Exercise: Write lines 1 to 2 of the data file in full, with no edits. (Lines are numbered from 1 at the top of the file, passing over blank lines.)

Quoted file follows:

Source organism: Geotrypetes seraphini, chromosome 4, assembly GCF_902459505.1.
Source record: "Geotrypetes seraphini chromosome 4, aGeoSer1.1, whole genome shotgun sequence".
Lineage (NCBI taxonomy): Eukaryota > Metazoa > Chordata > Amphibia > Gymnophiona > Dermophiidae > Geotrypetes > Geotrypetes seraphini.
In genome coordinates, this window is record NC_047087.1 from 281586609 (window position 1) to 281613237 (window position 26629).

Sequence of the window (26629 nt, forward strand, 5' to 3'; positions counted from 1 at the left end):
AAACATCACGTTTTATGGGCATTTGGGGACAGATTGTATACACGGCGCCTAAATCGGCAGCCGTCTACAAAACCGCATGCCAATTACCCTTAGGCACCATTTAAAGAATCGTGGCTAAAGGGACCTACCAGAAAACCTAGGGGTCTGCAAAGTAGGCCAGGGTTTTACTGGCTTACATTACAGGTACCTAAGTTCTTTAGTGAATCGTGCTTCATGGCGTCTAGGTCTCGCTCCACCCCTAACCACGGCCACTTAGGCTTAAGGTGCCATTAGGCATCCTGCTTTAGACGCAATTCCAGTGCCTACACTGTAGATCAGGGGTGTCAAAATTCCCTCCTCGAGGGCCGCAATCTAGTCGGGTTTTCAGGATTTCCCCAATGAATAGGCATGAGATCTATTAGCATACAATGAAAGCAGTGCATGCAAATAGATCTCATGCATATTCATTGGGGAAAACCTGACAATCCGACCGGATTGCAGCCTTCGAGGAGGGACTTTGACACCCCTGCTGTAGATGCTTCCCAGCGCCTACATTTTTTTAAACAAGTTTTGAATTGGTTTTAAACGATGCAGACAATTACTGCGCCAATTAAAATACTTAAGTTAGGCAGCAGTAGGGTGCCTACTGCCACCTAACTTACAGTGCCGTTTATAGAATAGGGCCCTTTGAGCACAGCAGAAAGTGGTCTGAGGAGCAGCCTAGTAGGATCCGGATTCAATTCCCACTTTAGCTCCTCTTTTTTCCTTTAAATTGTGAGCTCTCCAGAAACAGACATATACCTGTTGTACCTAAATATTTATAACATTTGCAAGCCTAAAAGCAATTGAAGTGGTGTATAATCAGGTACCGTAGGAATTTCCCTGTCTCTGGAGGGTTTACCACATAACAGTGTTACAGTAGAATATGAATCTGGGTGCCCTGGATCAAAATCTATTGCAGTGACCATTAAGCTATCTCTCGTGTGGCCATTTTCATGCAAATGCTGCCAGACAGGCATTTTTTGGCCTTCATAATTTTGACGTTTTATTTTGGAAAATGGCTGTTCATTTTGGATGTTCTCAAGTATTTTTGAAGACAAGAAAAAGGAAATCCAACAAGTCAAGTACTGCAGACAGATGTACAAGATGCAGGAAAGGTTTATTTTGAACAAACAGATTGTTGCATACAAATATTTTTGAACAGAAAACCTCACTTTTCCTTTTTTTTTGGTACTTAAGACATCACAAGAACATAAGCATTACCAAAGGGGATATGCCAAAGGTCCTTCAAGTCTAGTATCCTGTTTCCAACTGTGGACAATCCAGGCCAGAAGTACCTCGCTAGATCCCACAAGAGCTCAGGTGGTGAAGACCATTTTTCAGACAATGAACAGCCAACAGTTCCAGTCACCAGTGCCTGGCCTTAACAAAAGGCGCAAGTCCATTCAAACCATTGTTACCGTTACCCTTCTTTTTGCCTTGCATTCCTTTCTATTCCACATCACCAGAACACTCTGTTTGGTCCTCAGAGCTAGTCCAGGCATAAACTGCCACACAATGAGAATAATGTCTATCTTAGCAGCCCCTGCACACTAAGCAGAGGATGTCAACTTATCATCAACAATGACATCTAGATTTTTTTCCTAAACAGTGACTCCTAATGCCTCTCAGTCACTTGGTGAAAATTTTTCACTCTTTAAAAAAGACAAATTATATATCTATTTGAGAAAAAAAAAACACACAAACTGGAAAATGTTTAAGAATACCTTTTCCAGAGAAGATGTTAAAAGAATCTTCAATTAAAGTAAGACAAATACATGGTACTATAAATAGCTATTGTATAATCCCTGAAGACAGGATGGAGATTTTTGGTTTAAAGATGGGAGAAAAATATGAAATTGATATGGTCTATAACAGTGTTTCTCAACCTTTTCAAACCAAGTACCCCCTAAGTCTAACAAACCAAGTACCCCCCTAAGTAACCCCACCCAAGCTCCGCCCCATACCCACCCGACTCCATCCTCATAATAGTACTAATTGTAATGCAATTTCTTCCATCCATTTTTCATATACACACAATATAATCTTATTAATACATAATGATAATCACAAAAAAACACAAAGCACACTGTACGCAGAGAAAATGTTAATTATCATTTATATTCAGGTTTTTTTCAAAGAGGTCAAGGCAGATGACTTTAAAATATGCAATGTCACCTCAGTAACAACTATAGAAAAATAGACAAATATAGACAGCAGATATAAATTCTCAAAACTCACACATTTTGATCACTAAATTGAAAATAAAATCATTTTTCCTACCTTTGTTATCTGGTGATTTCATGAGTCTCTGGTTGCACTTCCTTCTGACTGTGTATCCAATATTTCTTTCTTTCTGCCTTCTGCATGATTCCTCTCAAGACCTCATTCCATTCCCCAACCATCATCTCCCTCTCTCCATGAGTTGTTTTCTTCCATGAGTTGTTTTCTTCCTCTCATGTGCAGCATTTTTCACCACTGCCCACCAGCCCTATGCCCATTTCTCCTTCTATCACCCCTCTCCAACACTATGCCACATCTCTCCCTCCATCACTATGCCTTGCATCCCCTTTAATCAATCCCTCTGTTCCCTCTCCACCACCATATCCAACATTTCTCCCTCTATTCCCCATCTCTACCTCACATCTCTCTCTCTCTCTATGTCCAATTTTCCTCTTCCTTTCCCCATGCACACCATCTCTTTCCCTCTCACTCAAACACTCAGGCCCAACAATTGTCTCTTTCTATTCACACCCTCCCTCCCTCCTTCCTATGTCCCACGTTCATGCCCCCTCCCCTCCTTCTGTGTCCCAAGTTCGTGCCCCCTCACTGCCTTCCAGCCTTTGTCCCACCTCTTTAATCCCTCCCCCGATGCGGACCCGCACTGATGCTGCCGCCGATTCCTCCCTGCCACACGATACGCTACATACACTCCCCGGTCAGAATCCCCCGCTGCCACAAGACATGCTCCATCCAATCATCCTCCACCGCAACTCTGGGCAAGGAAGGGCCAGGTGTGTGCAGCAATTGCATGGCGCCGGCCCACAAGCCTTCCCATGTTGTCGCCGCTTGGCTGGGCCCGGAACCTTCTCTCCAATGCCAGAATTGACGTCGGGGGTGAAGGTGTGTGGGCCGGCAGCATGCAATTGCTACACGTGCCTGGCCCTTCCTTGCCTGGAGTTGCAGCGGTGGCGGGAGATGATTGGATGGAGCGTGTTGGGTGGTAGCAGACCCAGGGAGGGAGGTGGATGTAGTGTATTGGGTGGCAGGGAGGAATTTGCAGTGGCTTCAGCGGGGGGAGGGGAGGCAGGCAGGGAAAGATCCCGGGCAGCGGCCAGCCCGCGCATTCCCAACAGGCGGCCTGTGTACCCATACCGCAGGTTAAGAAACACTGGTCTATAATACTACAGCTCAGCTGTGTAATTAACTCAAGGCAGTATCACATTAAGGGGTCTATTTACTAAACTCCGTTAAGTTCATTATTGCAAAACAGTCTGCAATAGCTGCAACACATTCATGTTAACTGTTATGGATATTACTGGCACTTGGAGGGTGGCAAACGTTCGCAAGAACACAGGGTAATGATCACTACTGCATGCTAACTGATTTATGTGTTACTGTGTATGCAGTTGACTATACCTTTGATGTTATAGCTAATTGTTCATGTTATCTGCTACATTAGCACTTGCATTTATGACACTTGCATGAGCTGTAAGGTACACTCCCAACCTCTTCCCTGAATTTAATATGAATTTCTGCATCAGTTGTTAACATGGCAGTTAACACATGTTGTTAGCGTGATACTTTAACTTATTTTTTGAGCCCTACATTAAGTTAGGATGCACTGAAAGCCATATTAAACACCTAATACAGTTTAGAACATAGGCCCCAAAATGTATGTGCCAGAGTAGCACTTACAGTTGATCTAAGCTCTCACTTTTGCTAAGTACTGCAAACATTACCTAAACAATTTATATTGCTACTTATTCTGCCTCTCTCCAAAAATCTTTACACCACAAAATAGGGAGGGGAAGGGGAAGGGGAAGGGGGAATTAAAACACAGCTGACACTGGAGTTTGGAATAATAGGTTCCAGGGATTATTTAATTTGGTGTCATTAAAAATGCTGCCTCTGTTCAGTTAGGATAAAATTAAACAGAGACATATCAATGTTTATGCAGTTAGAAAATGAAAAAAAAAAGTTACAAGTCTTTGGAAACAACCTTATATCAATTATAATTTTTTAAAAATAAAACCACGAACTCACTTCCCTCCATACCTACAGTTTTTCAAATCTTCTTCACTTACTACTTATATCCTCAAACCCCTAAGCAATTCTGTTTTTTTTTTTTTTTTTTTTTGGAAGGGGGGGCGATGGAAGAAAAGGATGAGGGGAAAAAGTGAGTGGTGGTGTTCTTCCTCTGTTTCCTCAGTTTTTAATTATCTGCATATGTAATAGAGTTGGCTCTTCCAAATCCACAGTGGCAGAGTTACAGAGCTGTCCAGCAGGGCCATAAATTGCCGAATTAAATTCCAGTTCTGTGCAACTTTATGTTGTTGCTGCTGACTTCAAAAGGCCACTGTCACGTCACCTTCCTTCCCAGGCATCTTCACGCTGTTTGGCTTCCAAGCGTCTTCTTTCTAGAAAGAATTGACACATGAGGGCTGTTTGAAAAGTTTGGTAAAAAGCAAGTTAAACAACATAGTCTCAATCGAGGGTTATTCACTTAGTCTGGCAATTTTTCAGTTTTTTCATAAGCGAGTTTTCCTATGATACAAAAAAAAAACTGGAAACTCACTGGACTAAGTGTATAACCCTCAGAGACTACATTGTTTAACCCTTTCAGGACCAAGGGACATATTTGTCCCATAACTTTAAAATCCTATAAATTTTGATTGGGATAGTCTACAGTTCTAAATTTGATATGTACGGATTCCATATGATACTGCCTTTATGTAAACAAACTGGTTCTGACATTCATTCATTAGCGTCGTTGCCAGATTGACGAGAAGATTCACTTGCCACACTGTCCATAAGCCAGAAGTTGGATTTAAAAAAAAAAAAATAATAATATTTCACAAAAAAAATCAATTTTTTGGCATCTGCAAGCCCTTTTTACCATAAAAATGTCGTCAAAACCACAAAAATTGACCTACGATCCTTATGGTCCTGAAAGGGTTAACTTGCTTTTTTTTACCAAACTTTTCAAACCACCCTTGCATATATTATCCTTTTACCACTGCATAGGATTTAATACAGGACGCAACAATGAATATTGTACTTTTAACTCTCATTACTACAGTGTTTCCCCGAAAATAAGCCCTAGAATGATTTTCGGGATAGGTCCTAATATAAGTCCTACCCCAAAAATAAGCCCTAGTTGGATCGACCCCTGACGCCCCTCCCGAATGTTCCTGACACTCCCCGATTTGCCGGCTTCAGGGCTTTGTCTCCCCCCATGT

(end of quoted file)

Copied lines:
Source organism: Geotrypetes seraphini, chromosome 4, assembly GCF_902459505.1.
Source record: "Geotrypetes seraphini chromosome 4, aGeoSer1.1, whole genome shotgun sequence".